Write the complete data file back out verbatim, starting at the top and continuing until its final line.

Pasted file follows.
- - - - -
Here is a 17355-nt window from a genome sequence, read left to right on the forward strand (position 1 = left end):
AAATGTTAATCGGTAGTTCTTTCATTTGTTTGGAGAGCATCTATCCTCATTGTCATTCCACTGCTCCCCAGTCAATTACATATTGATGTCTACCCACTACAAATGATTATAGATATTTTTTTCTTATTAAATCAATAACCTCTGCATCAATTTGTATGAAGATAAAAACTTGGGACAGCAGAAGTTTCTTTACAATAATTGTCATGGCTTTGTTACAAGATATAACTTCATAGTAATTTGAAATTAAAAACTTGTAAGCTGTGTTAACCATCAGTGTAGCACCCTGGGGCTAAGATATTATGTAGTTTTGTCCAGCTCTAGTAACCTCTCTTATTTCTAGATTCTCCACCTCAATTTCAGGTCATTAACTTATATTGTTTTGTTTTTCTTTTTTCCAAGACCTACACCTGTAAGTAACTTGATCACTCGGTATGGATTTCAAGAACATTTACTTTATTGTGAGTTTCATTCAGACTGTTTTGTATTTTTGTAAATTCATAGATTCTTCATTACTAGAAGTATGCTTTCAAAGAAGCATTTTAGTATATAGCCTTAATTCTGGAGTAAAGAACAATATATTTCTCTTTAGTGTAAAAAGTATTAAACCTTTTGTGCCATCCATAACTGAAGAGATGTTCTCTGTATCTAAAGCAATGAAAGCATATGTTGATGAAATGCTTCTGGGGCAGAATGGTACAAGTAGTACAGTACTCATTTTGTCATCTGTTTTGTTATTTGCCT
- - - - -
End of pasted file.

Here is a 17355-nt window from a genome sequence, read left to right on the forward strand (position 1 = left end):
AAATGTTAATCGGTAGTTCTTTCATTTGTTTGGAGAGCATCTATCCTCATTGTCATTCCACTGCTCCCCAGTCAATTACATATTGATGTCTACCCACTACAAATGATTATAGATATTTTTTTCTTATTAAATCAATAACCTCTGCATCAATTTGTATGAAGATAAAAACTTGGGACAGCAGAAGTTTCTTTACAATAATTGTCATGGCTTTGTTACAAGATATAACTTCATAGTAATTTGAAATTAAAAACTTGTAAGCTGTGTTAACCATCAGTGTAGCACCCTGGGGCTAAGATATTATGTAGTTTTGTCCAGCTCTAGTAACCTCTCTTATTTCTAGATTCTCCACCTCAATTTCAGGTCATTAACTTATATTGTTTTGTTTTTCTTTTTTCCAAGACCTACACCTGTAAGTAACTTGATCACTCGGTATGGATTTCAAGAACATTTACTTTATTGTGAGTTTCATTCAGACTGTTTTGTATTTTTGTAAATTCATAGATTCTTCATTACTAGAAGTATGCTTTCAAAGAAGCATTTTAGTATATAGCCTTAATTCTGGAGTAAAGAACAATATATTTCTCTTTAGTGTAAAAAGTATTAAACCTTTTGTGCCATCCATAACTGAAGAGATGTTCTCTGTATCTAAAGCAATGAAAGCATATGTTGATGAAATGCTTCTGGGGCAGAATGGTACAAGTAGTACAGTACTCATTTTGTCATCTGTTTTGTTATTTGCCT